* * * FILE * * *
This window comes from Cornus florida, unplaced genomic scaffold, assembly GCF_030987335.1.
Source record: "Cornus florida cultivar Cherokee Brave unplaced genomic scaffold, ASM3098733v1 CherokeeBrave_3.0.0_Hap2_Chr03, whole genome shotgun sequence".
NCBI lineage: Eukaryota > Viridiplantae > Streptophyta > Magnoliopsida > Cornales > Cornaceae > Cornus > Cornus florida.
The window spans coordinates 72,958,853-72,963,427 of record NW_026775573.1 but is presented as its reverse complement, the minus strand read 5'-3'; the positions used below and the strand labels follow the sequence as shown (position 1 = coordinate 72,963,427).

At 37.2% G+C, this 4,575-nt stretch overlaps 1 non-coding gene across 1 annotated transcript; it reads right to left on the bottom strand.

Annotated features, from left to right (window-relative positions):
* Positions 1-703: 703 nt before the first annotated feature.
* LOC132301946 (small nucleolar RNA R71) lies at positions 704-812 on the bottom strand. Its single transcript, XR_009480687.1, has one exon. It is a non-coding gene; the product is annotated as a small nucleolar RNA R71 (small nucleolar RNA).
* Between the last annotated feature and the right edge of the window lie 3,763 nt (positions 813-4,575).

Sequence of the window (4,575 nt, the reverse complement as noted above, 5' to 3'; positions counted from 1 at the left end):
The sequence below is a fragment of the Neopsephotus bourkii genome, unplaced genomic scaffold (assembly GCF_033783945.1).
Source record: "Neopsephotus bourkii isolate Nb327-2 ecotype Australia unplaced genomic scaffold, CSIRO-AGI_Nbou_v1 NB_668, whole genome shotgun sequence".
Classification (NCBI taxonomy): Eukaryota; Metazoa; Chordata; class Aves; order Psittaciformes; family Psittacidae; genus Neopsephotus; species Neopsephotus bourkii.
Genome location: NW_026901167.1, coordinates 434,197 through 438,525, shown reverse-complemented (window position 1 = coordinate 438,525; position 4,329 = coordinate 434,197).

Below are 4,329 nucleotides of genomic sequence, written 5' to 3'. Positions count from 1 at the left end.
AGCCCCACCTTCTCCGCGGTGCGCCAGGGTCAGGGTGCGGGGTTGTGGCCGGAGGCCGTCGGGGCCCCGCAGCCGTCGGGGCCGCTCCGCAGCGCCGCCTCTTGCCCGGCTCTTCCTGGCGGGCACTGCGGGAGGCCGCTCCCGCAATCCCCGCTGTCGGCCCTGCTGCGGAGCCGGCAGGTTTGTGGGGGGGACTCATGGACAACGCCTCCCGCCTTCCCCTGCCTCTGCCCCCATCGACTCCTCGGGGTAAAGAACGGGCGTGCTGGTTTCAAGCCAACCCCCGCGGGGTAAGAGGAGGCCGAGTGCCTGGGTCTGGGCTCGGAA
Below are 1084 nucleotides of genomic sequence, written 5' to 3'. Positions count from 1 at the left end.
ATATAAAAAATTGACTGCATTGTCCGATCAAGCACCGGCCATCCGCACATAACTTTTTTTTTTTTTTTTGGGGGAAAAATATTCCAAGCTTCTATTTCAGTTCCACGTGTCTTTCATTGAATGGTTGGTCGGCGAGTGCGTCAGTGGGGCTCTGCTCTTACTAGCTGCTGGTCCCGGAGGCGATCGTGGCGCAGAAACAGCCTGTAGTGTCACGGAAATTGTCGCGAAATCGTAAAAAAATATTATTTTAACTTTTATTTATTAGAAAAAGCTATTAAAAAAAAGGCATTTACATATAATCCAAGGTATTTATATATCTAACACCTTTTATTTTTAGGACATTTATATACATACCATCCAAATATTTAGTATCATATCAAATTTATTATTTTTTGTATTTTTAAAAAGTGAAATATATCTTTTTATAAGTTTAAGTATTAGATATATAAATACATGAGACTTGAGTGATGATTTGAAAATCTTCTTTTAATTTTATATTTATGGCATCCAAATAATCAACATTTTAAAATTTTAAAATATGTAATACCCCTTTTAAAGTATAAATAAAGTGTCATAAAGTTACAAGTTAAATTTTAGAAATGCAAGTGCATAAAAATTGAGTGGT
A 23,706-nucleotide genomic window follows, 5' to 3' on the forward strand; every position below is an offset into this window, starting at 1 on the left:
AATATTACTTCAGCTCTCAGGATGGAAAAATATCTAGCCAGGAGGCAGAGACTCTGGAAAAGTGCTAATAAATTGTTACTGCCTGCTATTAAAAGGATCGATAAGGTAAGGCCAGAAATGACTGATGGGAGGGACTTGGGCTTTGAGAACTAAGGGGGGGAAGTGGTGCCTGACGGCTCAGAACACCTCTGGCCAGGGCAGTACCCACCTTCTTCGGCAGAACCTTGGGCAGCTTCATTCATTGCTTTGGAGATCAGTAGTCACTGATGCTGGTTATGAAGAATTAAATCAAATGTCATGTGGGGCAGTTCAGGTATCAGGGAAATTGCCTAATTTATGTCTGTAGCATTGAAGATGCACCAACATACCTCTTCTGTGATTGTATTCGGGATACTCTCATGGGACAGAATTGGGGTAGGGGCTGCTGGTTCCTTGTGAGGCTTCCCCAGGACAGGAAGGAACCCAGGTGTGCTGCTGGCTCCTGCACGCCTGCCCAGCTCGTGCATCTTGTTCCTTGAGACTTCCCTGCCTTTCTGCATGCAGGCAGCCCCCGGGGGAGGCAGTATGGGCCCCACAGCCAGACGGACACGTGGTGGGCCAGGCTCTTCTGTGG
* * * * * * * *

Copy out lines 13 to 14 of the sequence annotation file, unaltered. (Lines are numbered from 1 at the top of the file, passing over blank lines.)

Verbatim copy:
Classification (NCBI taxonomy): Eukaryota; Metazoa; Chordata; class Aves; order Psittaciformes; family Psittacidae; genus Neopsephotus; species Neopsephotus bourkii.
Genome location: NW_026901167.1, coordinates 434,197 through 438,525, shown reverse-complemented (window position 1 = coordinate 438,525; position 4,329 = coordinate 434,197).